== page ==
If the legal marijuana industry is looking for accidental boosters, it may have just found two: U.S. Agriculture Secretary Tom Vilsack and former President Bill Clinton. In remarks to the Clinton Global Initiative in Denver -- just blocks away from the country’s first legal marijuana stores -- Vilsack noted that cannabis has become one of the most valuable commodities in American agriculture.
During an on-stage conversation with Clinton, Vilsack, a former governor of Iowa, recounted a recent visit to Milwaukee. He said a farmer there showed him some specialty commodities (not marijuana) "he was raising for local restaurants and grocery stores, and he said, 'you know, an acre of this sells for a million dollars.'” Vilsack then said: “With the exception of the state of Colorado and a few other states that have legalized another product, there are not very many commodities that you can plant, Mr. President, and then grow up to get a million bucks.”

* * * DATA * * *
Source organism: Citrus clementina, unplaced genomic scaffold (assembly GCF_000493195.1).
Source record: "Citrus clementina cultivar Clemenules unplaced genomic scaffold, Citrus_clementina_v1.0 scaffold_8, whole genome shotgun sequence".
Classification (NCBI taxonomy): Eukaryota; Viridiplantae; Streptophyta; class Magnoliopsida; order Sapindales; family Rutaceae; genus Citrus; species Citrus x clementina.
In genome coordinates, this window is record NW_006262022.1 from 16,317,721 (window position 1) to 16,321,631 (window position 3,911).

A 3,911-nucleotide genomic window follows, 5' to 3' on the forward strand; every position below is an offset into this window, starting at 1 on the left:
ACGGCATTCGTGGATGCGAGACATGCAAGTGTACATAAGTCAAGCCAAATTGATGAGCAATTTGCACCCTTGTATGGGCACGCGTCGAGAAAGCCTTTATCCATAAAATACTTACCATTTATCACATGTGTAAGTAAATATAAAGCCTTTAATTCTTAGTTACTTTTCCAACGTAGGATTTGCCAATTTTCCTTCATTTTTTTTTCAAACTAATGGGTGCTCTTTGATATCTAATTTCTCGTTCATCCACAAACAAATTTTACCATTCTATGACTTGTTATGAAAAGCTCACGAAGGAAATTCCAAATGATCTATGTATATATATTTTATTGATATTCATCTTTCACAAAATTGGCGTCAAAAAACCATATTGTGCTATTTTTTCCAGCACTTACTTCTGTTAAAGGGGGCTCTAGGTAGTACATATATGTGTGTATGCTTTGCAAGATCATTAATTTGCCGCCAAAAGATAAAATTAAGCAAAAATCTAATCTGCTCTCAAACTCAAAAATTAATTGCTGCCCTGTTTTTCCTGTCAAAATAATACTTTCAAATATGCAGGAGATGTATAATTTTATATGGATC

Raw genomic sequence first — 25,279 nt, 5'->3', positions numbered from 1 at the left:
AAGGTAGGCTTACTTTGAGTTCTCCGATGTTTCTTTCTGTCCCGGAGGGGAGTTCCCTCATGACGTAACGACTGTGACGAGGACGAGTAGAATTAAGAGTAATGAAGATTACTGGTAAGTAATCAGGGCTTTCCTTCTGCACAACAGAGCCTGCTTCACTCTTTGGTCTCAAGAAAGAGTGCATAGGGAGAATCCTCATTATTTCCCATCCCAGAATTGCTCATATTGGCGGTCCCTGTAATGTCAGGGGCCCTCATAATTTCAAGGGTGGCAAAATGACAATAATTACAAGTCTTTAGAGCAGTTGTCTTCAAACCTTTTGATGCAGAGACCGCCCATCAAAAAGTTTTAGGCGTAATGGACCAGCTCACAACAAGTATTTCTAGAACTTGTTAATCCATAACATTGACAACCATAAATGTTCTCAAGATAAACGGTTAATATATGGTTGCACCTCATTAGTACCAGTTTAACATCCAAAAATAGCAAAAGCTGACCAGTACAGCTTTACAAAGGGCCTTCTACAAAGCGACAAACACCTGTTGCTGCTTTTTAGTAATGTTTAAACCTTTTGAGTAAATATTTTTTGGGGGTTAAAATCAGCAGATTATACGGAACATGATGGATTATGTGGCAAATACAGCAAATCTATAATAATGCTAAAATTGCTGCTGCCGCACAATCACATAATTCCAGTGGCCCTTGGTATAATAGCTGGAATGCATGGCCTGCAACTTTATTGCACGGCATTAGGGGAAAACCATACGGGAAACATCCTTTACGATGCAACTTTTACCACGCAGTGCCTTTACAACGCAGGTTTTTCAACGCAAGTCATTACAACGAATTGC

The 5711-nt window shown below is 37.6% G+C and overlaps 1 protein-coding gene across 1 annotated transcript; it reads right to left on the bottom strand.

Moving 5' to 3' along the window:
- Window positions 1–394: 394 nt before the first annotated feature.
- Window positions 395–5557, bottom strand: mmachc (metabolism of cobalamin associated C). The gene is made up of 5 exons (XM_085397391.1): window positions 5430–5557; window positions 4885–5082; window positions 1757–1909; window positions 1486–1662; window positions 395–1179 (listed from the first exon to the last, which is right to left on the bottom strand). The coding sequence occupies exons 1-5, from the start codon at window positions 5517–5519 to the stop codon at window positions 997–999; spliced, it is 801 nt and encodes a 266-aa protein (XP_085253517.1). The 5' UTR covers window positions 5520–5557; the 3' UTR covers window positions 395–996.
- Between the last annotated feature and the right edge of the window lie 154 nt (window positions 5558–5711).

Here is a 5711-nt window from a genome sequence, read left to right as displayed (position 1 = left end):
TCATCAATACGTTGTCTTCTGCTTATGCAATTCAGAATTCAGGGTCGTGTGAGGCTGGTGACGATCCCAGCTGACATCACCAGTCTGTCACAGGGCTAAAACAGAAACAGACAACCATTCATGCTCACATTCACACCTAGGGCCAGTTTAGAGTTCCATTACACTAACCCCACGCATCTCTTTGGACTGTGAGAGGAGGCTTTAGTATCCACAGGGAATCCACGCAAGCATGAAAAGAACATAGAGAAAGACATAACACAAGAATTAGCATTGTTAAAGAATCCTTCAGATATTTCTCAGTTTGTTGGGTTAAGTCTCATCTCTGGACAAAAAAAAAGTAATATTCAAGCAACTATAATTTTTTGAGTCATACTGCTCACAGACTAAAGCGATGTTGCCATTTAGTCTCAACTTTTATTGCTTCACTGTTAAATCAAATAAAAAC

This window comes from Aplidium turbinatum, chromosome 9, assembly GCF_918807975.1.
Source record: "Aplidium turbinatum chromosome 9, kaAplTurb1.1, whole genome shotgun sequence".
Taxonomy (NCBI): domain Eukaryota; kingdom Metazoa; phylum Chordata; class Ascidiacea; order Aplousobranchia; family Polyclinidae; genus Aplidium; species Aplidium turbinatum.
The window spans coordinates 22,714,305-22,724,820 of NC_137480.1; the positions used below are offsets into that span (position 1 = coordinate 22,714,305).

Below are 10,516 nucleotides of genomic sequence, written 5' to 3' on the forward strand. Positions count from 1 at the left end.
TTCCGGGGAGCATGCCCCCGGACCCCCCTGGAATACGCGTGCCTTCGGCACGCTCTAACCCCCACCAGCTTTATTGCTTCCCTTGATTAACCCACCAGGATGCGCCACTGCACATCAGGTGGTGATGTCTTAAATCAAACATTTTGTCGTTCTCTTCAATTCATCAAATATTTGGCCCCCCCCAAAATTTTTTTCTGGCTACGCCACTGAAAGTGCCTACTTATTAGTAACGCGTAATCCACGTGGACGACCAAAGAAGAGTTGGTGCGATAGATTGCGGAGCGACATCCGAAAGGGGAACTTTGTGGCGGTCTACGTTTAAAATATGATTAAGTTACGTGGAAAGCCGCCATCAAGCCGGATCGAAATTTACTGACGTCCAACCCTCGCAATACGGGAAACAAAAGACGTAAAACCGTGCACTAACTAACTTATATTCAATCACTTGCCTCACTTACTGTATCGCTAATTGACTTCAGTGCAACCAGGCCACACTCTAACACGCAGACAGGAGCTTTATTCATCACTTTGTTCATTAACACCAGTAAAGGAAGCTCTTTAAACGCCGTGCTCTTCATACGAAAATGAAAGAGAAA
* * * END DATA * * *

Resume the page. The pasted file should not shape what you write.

“Dear Lord, that’s all I need is one more story,” Clinton said as the assembled crowd burst into laughter. He then poked fun at the controversy surrounding his paid appearances, saying, “If only the marijuana growers would invite me to give a speech.”
Colorado voters in 2012 passed an initiative to legalize marijuana for recreational use. In the first year of legalization, the state raked in $76 million in tax revenue and fees from the sale of the drug. Vilsack has said he is working with the Justice Department to permit the importation of hemp seeds for industrial production. In recent weeks, the U.S. House backed measures aimed at preventing the Justice Department from undermining state efforts to legalize marijuana.
“There’s unprecedented support on both sides of the aisle for ending the federal war on marijuana and letting states set their own drug policies based on science, compassion, health and human rights,” said Bill Piper, director of national affairs for the Drug Policy Alliance, which favors legalization.
Clinton’s light-hearted take on the marijuana issue comes almost a quarter-century after he became a lightning rod in the debate about the drug. In 1992, during his first run for president, he was asked about his own personal use and famously said, “When I was in England, I experimented with marijuana a time or two, and I didn’t like it -- and didn’t inhale and never tried it again.”